Washington, D.C.— Approximately one in 10 seniors aged 60 and older have experienced some form of elder abuse . For people with Alzheimer’s and related dementias, the prevalence is much higher, with some estimates putting it at just over 50 percent.
In an effort to protect seniors with dementia from harm and exploitation, U.S. Senators Susan Collins (R-ME), Bob Menendez (D-NJ), and Chuck Grassley (R-IA) introduced the Promoting Alzheimer's Awareness to Prevent Elder Abuse Act. Companion legislation is being introduced in the House by Representatives Ted Deutch (D-FL) and Guy Reschenthaler (R-PA). Senator Collins is a founder and co-chair of the Congressional Task Force on Alzheimer's Disease.
This bipartisan legislation would ensure that the Department of Justice’s elder abuse training materials take into account individuals with Alzheimer’s disease and related dementias.
“As Chairman of the Senate Aging Committee, one of my top priorities is protecting our seniors against abuse,” said Senator Collins. “During the COVID-19 pandemic, there may be increased risk for elder abuse, including elder financial exploitation. Our bipartisan bill would help to ensure that the frontline professionals who are leading the charge against elder abuse have the training needed to respond to cases where the victim or a witness has Alzheimer’s disease or other forms of dementia.”
“Since the COVID-19 crisis began, we’ve seen a huge increase in fraudsters taking advantage of the fear and confusion surrounding the virus to prey upon Americans, especially vulnerable seniors like those living with Alzheimer’s and dementia,” said Senator Menendez. “The fact is, as the number of Americans struggling with Alzheimer’s disease and dementia continues to grow, so does the potential for financial exploitation, physical or emotional abuse, and neglect. We introduced this bill because we need to do more to provide the education caregivers, social service and health providers, law enforcement and others need to fully understand the cognitive, physical and emotional symptoms people with Alzheimer’s and dementia have, as well as the training necessary to protect them from fraud and ensure they can live safely and with dignity.”
“The current public health crisis has given seniors and caregivers across the country enough to worry about. The additional risks of scams, abuse and exploitation ought to be something the federal government can help address. This bill will provide resources and information to the professionals dealing with these risks. And it will require the Justice Department to track these incidents so we can prevent them in the future,” Senator Grassley said.
The legislation has been endorsed by the Alzheimer’s Association and the Alzheimer’s Impact Movement (AIM) as well as the bipartisan, 3,000 member Elder Justice Coalition.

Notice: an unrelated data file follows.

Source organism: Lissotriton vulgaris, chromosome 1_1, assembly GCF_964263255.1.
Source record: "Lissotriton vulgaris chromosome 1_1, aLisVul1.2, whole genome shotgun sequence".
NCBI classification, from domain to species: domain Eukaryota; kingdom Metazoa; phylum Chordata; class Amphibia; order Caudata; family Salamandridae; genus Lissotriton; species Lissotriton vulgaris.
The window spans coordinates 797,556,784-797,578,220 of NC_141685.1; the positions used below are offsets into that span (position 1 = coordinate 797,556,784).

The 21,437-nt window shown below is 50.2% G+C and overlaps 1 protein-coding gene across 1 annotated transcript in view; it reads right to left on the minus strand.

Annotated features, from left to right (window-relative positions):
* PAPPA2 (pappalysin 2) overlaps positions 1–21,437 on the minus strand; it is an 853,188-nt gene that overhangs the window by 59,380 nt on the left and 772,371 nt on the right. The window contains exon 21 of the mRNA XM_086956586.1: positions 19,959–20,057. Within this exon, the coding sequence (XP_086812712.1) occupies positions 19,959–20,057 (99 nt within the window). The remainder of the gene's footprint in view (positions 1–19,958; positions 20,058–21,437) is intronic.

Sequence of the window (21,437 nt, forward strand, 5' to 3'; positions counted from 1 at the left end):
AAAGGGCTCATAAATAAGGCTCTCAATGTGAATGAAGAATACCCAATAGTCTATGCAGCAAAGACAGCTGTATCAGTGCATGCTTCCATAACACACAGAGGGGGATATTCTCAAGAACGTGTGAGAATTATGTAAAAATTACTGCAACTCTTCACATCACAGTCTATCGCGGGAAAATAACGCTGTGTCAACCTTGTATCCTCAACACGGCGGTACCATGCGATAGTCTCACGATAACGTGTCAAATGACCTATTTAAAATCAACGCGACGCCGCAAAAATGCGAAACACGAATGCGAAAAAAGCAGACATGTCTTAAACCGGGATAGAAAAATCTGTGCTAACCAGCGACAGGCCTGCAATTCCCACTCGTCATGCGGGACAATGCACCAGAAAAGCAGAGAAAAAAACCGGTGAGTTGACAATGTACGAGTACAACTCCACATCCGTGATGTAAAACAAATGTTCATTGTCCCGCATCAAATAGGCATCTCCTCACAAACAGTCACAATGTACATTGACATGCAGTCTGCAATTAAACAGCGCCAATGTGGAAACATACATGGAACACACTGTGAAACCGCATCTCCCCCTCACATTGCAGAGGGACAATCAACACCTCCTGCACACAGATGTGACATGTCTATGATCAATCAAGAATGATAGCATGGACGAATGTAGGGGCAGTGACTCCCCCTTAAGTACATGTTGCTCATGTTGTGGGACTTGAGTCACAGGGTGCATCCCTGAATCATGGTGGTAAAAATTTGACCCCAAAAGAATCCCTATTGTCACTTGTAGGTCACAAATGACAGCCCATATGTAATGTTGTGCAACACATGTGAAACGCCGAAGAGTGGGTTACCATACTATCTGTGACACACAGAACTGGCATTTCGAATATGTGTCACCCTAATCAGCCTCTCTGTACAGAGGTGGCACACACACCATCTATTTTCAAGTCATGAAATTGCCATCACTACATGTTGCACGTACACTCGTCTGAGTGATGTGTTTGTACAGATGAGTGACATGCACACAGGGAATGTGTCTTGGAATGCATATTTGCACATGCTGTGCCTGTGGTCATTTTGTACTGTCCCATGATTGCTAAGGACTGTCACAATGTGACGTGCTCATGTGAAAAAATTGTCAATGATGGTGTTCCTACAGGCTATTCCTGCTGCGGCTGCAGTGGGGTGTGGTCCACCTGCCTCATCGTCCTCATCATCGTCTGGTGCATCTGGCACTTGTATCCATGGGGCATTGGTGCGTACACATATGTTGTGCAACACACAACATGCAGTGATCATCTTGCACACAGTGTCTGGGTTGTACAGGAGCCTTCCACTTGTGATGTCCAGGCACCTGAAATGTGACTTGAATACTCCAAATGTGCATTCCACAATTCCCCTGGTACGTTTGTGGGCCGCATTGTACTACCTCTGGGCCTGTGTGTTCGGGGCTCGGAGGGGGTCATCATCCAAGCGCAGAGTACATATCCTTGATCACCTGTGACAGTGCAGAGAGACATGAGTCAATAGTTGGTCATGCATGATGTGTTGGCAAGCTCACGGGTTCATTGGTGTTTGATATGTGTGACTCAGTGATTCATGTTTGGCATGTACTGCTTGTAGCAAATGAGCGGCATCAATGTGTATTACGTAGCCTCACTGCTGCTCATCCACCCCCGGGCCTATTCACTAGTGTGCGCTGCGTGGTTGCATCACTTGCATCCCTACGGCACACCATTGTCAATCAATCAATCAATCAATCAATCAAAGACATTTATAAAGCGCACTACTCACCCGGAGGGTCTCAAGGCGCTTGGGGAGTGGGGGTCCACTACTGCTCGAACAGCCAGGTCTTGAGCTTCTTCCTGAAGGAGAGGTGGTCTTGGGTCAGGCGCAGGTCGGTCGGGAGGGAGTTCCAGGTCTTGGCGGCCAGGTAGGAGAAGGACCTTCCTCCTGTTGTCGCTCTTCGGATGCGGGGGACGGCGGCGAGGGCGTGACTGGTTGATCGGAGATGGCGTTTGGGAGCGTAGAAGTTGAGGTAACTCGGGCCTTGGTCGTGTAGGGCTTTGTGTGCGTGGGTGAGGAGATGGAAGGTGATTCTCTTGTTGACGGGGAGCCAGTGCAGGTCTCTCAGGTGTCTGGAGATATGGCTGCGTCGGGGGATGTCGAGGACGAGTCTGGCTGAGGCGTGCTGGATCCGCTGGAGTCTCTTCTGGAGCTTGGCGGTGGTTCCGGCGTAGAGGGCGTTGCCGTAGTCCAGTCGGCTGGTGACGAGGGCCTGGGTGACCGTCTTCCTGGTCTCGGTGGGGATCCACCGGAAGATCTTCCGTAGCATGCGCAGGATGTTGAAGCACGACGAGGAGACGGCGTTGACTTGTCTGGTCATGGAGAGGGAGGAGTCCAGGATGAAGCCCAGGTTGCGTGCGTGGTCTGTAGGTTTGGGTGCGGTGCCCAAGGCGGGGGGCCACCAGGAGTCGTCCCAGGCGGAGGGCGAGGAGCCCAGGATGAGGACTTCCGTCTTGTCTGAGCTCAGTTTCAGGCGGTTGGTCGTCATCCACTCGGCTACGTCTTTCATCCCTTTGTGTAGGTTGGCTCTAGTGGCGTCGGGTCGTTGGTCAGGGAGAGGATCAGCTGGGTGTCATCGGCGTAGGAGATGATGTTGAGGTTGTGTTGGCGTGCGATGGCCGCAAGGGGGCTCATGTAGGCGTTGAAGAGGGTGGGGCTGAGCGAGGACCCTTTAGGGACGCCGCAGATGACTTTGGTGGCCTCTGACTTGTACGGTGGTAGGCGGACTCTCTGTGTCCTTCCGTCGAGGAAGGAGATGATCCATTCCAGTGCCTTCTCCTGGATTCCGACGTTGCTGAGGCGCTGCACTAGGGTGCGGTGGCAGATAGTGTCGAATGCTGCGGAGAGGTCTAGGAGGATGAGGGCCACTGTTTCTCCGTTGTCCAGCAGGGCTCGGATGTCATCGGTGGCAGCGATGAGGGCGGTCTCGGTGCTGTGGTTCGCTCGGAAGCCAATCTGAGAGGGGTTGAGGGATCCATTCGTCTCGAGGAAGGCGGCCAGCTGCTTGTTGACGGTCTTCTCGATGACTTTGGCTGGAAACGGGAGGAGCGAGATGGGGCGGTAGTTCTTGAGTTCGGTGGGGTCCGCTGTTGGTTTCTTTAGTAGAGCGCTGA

“On behalf of the Alzheimer’s Association and the Alzheimer’s Impact Movement (AIM), I’d like to thank Sens. Collins, Menendez, and Grassley for their leadership in introducing the bipartisan Promoting Alzheimer’s Awareness to Prevent Elder Abuse Act,” said Robert Egge, Alzheimer's Association chief public policy officer and AIM executive director. “This important legislation will not only help protect the more than 5 million Americans living with Alzheimer’s and other dementia from elder abuse, it will also help improve the quality of interactions with the professionals seeking to support them."
EJC National Coordinator Bob Blancato added, “Elder abuse committed against a person with Alzheimer’s disease is a compound tragedy. It is critical we provide the necessary training materials to anyone who responds, investigates or prosecutes such cases which this bill will do. We also support the provisions calling on the Department of Justice to consult with all relevant stakeholders to make sure these training materials are the most appropriate they can be. This is both sensible and sensitive legislation and we commend Senator Collins for taking such a strong lead by authoring this bill.”
Specifically, the Promoting Alzheimer's Awareness to Prevent Elder Abuse Act would:
- Require that the National Elder Justice Coordinator take into account people with Alzheimer’s disease and related dementias when creating or compiling elder abuse training materials;
- Instruct DOJ to consult with stakeholders, as appropriate, in developing these materials and to review and update existing materials; and
- Include information in DOJ’s annual report about where to access the publicly available training materials.
The bill builds on the Elder Abuse Prevention and Prosecution Act, which became law in October 2017 and required DOJ to create training materials to help criminal justice, health care, and social services personnel assess and respond to elder abuse cases. It also aligns with the latest recommendations from the National Plan to Address Alzheimer’s Disease, which include disseminating information on abuse of those with dementia and educating law enforcement about interacting with these individuals.